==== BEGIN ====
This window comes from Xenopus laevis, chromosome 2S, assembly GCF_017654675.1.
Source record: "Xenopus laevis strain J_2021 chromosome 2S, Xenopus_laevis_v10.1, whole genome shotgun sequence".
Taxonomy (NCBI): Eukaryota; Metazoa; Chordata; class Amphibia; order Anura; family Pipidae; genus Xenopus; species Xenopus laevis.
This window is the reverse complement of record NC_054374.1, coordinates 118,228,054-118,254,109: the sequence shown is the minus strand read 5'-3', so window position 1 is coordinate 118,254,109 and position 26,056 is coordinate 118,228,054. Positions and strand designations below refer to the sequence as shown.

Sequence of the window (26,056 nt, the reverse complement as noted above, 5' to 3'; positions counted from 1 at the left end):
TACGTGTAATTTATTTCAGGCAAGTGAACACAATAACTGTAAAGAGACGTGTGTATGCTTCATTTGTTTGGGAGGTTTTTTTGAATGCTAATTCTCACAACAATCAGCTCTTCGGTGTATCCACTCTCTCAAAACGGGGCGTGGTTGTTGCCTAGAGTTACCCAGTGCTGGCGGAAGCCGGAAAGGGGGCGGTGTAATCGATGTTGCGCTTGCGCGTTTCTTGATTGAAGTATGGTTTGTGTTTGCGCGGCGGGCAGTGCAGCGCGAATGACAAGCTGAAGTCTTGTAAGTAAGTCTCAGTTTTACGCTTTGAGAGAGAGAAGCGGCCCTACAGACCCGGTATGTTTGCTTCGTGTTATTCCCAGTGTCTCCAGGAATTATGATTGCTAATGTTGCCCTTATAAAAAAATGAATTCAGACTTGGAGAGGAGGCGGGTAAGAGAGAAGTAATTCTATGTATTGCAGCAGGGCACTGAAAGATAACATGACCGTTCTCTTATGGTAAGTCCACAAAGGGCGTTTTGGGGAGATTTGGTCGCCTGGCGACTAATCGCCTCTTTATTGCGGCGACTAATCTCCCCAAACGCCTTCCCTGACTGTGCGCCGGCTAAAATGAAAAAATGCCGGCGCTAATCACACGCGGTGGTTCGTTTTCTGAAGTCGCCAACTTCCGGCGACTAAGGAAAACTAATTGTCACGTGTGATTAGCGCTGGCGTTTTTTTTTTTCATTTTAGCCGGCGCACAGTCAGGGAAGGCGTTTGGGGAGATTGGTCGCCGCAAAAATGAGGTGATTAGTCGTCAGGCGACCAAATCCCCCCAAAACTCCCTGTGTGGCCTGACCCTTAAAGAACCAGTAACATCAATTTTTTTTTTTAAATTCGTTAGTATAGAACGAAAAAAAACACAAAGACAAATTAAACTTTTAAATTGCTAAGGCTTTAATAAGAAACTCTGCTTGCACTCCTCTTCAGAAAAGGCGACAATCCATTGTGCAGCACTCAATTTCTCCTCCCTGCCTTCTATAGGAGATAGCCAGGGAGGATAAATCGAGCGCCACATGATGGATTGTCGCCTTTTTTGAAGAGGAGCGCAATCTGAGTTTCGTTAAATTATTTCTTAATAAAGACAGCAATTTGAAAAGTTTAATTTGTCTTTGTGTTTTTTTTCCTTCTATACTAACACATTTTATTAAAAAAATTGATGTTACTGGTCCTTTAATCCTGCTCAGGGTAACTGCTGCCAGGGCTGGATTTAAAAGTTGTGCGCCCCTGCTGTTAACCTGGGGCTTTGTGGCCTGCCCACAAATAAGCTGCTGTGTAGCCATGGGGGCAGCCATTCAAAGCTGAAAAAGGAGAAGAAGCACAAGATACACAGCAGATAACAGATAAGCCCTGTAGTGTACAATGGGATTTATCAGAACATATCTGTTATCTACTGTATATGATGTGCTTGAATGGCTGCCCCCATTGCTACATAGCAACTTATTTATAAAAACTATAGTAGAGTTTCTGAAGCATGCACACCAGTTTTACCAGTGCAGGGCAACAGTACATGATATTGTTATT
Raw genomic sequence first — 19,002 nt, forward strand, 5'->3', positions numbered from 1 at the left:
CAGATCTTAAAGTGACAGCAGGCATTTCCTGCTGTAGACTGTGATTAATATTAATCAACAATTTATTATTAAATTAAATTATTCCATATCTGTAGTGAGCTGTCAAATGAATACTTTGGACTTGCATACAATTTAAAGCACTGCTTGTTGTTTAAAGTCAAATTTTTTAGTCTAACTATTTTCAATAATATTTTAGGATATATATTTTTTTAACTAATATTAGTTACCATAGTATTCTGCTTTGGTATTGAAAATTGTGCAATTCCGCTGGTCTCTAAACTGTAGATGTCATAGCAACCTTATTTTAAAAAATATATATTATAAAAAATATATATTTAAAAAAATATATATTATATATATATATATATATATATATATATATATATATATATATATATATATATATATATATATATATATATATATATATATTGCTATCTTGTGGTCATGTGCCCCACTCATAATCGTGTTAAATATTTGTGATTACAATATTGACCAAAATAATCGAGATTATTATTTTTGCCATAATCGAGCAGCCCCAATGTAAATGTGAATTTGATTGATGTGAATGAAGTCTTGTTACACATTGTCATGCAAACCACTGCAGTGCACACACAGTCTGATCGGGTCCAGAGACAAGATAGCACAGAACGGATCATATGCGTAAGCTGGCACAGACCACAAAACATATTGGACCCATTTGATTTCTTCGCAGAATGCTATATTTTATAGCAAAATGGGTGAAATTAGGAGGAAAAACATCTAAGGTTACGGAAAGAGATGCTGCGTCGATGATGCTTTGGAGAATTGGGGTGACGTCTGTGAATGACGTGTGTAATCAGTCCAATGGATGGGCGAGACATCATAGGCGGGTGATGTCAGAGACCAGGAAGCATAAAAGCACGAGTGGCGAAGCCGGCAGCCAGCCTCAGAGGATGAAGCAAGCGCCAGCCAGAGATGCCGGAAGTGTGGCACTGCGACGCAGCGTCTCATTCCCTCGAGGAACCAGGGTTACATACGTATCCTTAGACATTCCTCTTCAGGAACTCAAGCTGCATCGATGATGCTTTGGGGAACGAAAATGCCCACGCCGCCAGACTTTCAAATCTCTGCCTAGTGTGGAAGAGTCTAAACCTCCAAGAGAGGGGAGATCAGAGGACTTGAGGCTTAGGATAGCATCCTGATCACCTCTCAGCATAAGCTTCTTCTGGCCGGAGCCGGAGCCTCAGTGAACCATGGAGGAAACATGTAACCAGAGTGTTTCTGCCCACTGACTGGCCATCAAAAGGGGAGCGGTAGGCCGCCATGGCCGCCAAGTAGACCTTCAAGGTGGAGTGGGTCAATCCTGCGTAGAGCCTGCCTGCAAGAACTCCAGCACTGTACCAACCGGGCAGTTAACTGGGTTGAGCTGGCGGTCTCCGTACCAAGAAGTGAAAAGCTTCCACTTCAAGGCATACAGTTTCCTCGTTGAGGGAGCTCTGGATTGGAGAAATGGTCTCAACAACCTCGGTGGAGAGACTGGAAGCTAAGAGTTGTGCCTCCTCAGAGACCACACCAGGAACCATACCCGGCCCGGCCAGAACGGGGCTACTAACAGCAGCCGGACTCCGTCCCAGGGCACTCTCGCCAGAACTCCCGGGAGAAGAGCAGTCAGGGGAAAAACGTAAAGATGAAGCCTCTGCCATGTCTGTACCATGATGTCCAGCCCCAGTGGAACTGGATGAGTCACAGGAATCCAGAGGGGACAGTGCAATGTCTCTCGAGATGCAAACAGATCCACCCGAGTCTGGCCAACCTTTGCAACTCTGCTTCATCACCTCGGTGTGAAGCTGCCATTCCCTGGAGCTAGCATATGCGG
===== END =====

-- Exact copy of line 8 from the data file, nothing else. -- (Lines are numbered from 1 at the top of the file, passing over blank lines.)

CAGATCTTAAAGTGACAGCAGGCATTTCCTGCTGTAGACTGTGATTAATATTAATCAACAATTTATTATTAAATTAAATTATTCCATATCTGTAGTGAGCTGTCAAATGAATACTTTGGACTTGCATACAATTTAAAGCACTGCTTGTTGTTTAAAGTCAAATTTTTTAGTCTAACTATTTTCAATAATATTTTAGGATATATATTTTTTTAACTAATATTAGTTACCATAGTATTCTGCTTTGGTATTGAAAATTGTGCAATTCCGCTGGTCTCTAAACTGTAGATGTCATAGCAACCTTATTTTAAAAAATATATATTATAAAAAATATATATTTAAAAAAATATATATTATATATATATATATATATATATATATATATATATATATATATATATATATATATATATATATATATATATATATATATATTGCTATCTTGTGGTCATGTGCCCCACTCATAATCGTGTTAAATATTTGTGATTACAATATTGACCAAAATAATCGAGATTATTATTTTTGCCATAATCGAGCAGCCCCAATGTAAATGTGAATTTGATTGATGTGAATGAAGTCTTGTTACACATTGTCATGCAAACCACTGCAGTGCACACACAGTCTGATCGGGTCCAGAGACAAGATAGCACAGAACGGATCATATGCGTAAGCTGGCACAGACCACAAAACATATTGGACCCATTTGATTTCTTCGCAGAATGCTATATTTTATAGCAAAATGGGTGAAATTAGGAGGAAAAACATCTAAGGTTACGGAAAGAGATGCTGCGTCGATGATGCTTTGGAGAATTGGGGTGACGTCTGTGAATGACGTGTGTAATCAGTCCAATGGATGGGCGAGACATCATAGGCGGGTGATGTCAGAGACCAGGAAGCATAAAAGCACGAGTGGCGAAGCCGGCAGCCAGCCTCAGAGGATGAAGCAAGCGCCAGCCAGAGATGCCGGAAGTGTGGCACTGCGACGCAGCGTCTCATTCCCTCGAGGAACCAGGGTTACATACGTATCCTTAGACATTCCTCTTCAGGAACTCAAGCTGCATCGATGATGCTTTGGGGAACGAAAATGCCCACGCCGCCAGACTTTCAAATCTCTGCCTAGTGTGGAAGAGTCTAAACCTCCAAGAGAGGGGAGATCAGAGGACTTGAGGCTTAGGATAGCATCCTGATCACCTCTCAGCATAAGCTTCTTCTGGCCGGAGCCGGAGCCTCAGTGAACCATGGAGGAAACATGTAACCAGAGTGTTTCTGCCCACTGACTGGCCATCAAAAGGGGAGCGGTAGGCCGCCATGGCCGCCAAGTAGACCTTCAAGGTGGAGTGGGTCAATCCTGCGTAGAGCCTGCCTGCAAGAACTCCAGCACTGTACCAACCGGGCAGTTAACTGGGTTGAGCTGGCGGTCTCCGTACCAAGAAGTGAAAAGCTTCCACTTCAAGGCATACAGTTTCCTCGTTGAGGGAGCTCTGGATTGGAGAAATGGTCTCAACAACCTCGGTGGAGAGACTGGAAGCTAAGAGTTGTGCCTCCTCAGAGACCACACCAGGAACCATACCCGGCCCGGCCAGAACGGGGCTACTAACAGCAGCCGGACTCCGTCCCAGGGCACTCTCGCCAGAACTCCCGGGAGAAGAGCAGTCAGGGGAAAAACGTAAAGATGAAGCCTCTGCCATGTCTGTACCATGATGTCCAGCCCCAGTGGAACTGGATGAGTCACAGGAATCCAGAGGGGACAGTGCAATGTCTCTCGAGATGCAAACAGATCCACCCGAGTCTGGCCAACCTTTGCAACTCTGCTTCATCACCTCGGTGTGAAGCTGCCATTCCCTGGAGCTAGCATATGCGG